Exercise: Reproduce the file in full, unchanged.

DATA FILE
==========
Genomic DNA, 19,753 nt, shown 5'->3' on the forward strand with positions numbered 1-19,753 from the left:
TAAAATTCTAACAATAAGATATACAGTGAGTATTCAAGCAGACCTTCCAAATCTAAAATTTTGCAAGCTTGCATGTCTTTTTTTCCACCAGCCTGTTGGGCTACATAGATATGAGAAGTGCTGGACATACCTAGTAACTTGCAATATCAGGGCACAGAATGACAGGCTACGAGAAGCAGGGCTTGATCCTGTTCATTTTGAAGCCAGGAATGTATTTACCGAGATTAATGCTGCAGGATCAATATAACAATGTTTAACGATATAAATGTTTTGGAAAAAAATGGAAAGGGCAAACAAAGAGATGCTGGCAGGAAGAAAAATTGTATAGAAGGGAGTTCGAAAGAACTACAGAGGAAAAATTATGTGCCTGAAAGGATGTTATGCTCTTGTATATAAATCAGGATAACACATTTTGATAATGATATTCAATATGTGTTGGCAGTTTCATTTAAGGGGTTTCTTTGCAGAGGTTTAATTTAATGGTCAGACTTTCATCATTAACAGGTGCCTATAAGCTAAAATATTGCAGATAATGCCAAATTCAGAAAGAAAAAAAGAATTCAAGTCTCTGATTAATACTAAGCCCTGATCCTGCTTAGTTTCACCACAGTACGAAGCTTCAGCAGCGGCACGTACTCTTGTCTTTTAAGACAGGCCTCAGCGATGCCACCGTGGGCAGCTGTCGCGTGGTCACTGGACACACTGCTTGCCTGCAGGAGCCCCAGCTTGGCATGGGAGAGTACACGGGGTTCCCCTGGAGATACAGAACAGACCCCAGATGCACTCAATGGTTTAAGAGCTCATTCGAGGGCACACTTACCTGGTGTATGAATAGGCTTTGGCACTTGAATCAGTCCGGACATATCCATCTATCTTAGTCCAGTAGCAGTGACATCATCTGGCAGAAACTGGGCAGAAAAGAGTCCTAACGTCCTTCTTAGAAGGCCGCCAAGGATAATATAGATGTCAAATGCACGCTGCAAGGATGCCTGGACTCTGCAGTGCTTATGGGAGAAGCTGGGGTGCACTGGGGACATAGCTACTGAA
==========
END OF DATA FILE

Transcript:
Genomic DNA, 19,753 nt, shown 5'->3' on the forward strand with positions numbered 1-19,753 from the left:
TAAAATTCTAACAATAAGATATACAGTGAGTATTCAAGCAGACCTTCCAAATCTAAAATTTTGCAAGCTTGCATGTCTTTTTTTCCACCAGCCTGTTGGGCTACATAGATATGAGAAGTGCTGGACATACCTAGTAACTTGCAATATCAGGGCACAGAATGACAGGCTACGAGAAGCAGGGCTTGATCCTGTTCATTTTGAAGCCAGGAATGTATTTACCGAGATTAATGCTGCAGGATCAATATAACAATGTTTAACGATATAAATGTTTTGGAAAAAAATGGAAAGGGCAAACAAAGAGATGCTGGCAGGAAGAAAAATTGTATAGAAGGGAGTTCGAAAGAACTACAGAGGAAAAATTATGTGCCTGAAAGGATGTTATGCTCTTGTATATAAATCAGGATAACACATTTTGATAATGATATTCAATATGTGTTGGCAGTTTCATTTAAGGGGTTTCTTTGCAGAGGTTTAATTTAATGGTCAGACTTTCATCATTAACAGGTGCCTATAAGCTAAAATATTGCAGATAATGCCAAATTCAGAAAGAAAAAAAGAATTCAAGTCTCTGATTAATACTAAGCCCTGATCCTGCTTAGTTTCACCACAGTACGAAGCTTCAGCAGCGGCACGTACTCTTGTCTTTTAAGACAGGCCTCAGCGATGCCACCGTGGGCAGCTGTCGCGTGGTCACTGGACACACTGCTTGCCTGCAGGAGCCCCAGCTTGGCATGGGAGAGTACACGGGGTTCCCCTGGAGATACAGAACAGACCCCAGATGCACTCAATGGTTTAAGAGCTCATTCGAGGGCACACTTACCTGGTGTATGAATAGGCTTTGGCACTTGAATCAGTCCGGACATATCCATCTATCTTAGTCCAGTAGCAGTGACATCATCTGGCAGAAACTGGGCAGAAAAGAGTCCTAACGTCCTTCTTAGAAGGCCGCCAAGGATAATATAGATGTCAAATGCACGCTGCAAGGATGCCTGGACTCTGCAGTGCTTATGGGAGAAGCTGGGGTGCACTGGGGACATAGCTACTGAA